The sauna itself is a sight to see, and an early morning or late evening, just as the sun is peaking over the horizon, is the prettiest time for a dip.

For the complete Swedish experience, you can book a night or two at Little Falu, only a 15-minute drive from Derby.

Treetops Adventure Hollybank

If you’re seeking adventure, make sure to add Treetop Adventure at Hollybank to your must-visit list, which is only 20 minutes outside of Launceston.

You’ll need to prepare yourself for an exhilarating experience with flying zip lines, incredible treetop obstacles, exciting floating Segways, and bike trail drops – all conveniently located in one destination that will create lasting memories. And let’s face it, who doesn’t want those?!

The courses at Treetop Adventure range in height, offering junior courses at 1-3m high and tree rope courses at 6-20m high. Whether you’re a beginner or a thrill-seeking adventurer who’s not afraid of heights, there’s something for you to enjoy at Treetop Adventure in Hollybank.

Legerwood Memorial Carvings

The Legerwood Carved Memorial Trees are a unique tribute to the fallen soldiers of World War One. Originally planted in 1918, these trees were sculpted into 25 statues, each representing one of the soldiers they were dedicated to. Unfortunately, over time, the trees became unsafe, causing concern among the community. However, in 2004, a decision was made to transform the stumps into intricate carvings depicting scenes from the war.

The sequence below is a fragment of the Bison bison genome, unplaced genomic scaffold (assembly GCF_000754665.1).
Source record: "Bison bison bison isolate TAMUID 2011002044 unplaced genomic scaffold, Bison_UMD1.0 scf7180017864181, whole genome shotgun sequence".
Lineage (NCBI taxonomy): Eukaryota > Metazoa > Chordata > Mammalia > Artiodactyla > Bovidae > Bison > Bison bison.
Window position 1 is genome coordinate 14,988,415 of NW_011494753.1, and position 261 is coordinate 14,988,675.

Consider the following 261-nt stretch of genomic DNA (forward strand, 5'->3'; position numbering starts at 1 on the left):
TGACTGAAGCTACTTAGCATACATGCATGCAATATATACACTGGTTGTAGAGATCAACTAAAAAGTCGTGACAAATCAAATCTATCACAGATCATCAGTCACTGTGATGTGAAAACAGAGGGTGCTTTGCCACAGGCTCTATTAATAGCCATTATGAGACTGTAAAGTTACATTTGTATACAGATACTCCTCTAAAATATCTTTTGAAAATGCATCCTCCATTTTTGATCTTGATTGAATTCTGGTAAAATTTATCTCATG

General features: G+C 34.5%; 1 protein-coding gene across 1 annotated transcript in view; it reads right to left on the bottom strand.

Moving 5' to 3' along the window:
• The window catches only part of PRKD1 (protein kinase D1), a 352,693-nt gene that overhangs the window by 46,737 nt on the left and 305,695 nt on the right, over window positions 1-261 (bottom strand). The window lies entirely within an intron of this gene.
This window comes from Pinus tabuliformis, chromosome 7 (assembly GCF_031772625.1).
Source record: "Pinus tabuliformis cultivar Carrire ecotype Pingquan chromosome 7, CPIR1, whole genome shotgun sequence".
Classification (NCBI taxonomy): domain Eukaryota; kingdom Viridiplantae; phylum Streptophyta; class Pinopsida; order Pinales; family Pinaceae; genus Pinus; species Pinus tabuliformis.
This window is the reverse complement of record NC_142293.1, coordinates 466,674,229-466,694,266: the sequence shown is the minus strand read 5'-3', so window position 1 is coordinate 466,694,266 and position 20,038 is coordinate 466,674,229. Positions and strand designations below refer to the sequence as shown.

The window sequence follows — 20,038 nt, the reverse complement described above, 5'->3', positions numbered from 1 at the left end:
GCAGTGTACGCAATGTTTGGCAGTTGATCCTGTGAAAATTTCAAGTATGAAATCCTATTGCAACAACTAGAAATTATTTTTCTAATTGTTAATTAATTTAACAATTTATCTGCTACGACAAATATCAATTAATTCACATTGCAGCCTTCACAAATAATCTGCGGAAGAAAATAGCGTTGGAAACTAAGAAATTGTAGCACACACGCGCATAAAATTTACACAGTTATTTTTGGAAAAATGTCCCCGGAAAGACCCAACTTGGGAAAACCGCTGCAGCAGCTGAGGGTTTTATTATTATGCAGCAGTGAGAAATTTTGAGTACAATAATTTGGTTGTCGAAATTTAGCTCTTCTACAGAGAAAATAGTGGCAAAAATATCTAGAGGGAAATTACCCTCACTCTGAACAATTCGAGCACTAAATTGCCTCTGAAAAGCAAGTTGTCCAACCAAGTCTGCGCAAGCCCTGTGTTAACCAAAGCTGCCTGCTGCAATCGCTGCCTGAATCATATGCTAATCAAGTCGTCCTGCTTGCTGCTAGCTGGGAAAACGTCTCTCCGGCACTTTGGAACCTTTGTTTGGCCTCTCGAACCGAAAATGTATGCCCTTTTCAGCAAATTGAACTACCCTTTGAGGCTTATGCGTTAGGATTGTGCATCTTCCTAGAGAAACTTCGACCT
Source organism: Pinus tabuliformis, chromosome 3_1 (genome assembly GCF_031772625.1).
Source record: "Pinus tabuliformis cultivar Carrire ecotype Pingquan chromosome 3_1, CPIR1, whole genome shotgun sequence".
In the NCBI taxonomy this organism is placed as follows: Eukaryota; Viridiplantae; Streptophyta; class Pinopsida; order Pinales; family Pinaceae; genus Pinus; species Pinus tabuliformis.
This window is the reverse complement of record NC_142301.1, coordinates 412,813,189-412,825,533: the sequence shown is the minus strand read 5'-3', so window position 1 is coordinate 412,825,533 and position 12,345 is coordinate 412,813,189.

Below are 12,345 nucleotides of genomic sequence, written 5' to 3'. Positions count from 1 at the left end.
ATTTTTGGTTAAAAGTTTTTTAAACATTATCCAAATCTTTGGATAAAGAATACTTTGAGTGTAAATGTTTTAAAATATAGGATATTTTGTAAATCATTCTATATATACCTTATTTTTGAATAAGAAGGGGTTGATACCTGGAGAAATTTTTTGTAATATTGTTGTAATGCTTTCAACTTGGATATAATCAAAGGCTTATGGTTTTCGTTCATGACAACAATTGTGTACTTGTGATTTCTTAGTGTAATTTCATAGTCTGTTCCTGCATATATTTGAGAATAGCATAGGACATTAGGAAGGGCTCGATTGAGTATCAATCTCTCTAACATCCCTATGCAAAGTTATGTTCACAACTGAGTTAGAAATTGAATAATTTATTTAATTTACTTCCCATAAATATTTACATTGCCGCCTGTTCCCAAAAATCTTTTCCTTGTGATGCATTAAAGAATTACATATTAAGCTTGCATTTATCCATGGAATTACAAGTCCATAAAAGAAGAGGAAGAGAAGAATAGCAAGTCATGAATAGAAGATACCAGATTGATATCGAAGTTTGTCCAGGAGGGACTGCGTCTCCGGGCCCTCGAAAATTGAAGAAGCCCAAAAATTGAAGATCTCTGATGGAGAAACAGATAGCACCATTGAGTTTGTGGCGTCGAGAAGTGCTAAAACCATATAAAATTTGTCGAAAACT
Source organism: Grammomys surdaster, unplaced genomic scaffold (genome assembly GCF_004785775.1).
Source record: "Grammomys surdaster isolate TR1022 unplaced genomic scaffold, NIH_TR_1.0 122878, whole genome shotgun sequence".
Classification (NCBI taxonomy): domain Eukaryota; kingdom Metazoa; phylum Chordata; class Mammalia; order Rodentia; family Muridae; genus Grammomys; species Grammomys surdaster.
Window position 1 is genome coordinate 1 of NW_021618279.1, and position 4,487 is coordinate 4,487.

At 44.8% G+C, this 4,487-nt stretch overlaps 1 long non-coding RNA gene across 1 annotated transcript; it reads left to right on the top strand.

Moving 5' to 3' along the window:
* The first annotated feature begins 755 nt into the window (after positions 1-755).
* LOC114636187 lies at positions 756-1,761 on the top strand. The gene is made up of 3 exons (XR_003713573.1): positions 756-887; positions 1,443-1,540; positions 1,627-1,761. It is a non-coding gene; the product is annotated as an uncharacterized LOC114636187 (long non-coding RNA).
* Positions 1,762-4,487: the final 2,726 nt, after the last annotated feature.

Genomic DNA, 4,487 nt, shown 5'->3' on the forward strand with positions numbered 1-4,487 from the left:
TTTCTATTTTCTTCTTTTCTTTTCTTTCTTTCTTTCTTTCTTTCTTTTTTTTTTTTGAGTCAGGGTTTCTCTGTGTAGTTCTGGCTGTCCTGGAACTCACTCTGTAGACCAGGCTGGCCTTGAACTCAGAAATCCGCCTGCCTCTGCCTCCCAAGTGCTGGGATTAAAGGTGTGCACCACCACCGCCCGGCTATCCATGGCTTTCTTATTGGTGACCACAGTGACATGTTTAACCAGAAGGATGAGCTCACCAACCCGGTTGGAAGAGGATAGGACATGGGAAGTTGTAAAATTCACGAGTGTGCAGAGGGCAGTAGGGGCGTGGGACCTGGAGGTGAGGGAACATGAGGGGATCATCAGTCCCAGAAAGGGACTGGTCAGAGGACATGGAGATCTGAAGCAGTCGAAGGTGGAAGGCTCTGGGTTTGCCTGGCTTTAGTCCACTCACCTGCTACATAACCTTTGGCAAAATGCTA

Today, you can walk along the avenue of trees, admiring the remarkable craftsmanship and reflecting on the history of World War One.

Don’t forget to pack a picnic and explore the picnic area and take in the symbolism of the Weymouth Pines at each end, representing Gallipoli and the Anzac soldiers.

And that’s it! As you can see, there is plenty to see and do in the North East part of Tasmania. So next time you visit this wonderful state, bookmark this page for some great places to visit!